Open AccessThis article is distributed under the terms of the Creative Commons Attribution 4.0 International License (http://creativecommons.org/licenses/by/4.0/), which permits unrestricted use, distribution, and reproduction in any medium, provided you give appropriate credit to the original author(s) and the source, provide a link to the Creative Commons license, and indicate if changes were made. The Creative Commons Public Domain Dedication waiver (http://creativecommons.org/publicdomain/zero/1.0/) applies to the data made available in this article, unless otherwise stated.
- Chandrasegaram M, Rothwell L, An E, Miller R. Pathologies of the appendix: a 10-year review of 4670 appendicectomy specimens. ANZ J Surg. 2012;82:844–7.View ArticlePubMedGoogle Scholar
- Sartelli M, Abu-Zidan F, Catena F, Griffiths E, Saverio S, Coimbra R, et al. Global validation of the WSES Sepsis Severity Score for patients with complicated intra-abdominal infections: a prospective multicentre study (WISS Study). World J Emerg Surg. 2015;10:61.View ArticlePubMedPubMed CentralGoogle Scholar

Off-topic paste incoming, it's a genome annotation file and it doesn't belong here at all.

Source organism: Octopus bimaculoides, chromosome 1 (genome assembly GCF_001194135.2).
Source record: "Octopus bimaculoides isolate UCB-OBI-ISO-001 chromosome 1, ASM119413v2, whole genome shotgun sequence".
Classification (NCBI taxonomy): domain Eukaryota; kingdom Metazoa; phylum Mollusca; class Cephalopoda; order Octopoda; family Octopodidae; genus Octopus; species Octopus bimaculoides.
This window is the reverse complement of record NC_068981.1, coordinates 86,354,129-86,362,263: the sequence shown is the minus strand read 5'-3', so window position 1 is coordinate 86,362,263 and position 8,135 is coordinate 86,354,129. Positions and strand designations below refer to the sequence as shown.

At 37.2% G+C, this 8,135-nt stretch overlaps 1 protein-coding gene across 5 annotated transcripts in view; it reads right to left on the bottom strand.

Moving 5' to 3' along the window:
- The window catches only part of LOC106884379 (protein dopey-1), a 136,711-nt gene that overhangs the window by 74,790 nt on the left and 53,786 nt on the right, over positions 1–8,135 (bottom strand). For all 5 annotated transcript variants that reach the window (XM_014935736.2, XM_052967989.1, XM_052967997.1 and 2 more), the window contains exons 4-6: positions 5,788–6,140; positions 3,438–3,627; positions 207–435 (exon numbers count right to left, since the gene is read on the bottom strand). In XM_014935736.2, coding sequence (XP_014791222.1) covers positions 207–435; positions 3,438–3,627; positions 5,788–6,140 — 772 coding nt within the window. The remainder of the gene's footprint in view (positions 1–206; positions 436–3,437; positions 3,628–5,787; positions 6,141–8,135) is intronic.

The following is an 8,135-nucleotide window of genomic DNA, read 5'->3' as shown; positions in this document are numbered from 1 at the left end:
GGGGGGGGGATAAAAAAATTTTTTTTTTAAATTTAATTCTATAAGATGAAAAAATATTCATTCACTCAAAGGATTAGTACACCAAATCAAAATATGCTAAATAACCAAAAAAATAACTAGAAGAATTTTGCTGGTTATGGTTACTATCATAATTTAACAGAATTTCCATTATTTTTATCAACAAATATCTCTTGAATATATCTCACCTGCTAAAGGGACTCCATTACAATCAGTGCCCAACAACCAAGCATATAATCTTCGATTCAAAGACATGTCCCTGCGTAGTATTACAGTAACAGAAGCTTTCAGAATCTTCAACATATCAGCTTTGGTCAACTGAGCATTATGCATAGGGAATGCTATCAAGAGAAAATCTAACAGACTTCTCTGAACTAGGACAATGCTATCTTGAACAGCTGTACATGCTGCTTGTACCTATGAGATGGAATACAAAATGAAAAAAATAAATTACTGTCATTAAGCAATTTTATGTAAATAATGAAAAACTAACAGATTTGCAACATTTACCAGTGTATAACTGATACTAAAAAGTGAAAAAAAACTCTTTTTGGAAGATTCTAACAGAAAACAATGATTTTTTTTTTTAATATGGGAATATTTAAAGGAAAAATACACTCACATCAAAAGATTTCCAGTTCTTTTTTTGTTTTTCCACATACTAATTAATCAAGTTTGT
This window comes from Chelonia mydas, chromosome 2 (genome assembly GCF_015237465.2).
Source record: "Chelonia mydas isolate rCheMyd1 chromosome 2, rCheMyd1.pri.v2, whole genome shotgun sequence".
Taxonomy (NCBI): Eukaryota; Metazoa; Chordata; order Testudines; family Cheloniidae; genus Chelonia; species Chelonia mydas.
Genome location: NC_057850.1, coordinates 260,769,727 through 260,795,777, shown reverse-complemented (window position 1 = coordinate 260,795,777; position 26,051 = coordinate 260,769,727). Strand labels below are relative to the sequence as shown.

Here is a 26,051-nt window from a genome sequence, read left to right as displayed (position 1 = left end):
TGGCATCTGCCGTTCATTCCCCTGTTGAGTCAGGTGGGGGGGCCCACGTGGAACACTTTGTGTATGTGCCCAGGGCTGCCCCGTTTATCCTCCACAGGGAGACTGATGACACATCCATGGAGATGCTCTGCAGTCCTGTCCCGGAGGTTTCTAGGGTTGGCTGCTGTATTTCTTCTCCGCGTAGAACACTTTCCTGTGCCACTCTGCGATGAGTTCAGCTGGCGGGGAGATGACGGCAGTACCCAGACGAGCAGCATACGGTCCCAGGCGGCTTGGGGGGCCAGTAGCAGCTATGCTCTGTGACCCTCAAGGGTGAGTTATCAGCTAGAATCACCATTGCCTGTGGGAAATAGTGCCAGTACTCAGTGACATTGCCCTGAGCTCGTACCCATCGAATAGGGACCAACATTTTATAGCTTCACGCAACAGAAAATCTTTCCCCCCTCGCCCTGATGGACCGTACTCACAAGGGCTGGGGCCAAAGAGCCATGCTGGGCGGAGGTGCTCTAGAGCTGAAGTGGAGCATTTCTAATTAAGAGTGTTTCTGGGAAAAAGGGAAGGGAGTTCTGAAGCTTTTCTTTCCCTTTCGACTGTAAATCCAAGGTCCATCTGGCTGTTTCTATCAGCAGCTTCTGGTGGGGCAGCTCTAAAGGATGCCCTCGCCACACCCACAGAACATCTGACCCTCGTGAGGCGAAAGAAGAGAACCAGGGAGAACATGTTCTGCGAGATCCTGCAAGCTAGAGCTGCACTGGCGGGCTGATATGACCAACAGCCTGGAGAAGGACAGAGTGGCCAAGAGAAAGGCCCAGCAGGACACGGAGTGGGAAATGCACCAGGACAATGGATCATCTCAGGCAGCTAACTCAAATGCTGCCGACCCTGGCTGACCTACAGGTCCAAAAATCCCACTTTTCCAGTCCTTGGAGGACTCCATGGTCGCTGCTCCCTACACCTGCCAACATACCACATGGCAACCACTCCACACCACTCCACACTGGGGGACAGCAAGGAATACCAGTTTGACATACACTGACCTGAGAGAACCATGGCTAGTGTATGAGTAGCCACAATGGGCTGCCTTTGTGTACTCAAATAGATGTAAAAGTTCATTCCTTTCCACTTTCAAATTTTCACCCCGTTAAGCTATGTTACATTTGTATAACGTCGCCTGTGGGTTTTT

- Hazer B, Dandin O, Karakaş D. A rare cause of acute appendicitis: an ingested foreign body. Ulus Travma Acil Cerr Derg. 2013;19(6):570–2.View ArticleGoogle Scholar
- Benizri E, Cohen C, Bereder J, Rahili A, Benchimol D. Swallowing a safety pin: report of a case. World J Gastrointest Surg. 2012;4:20–2.View ArticlePubMedPubMed CentralGoogle Scholar
- Baek S, Bae O, Hwang I. Perforated appendicitis caused by foreign body ingestion. Surg Laparosc Endosc Percutan Tech. 2012;22:e94–97.View ArticlePubMedGoogle Scholar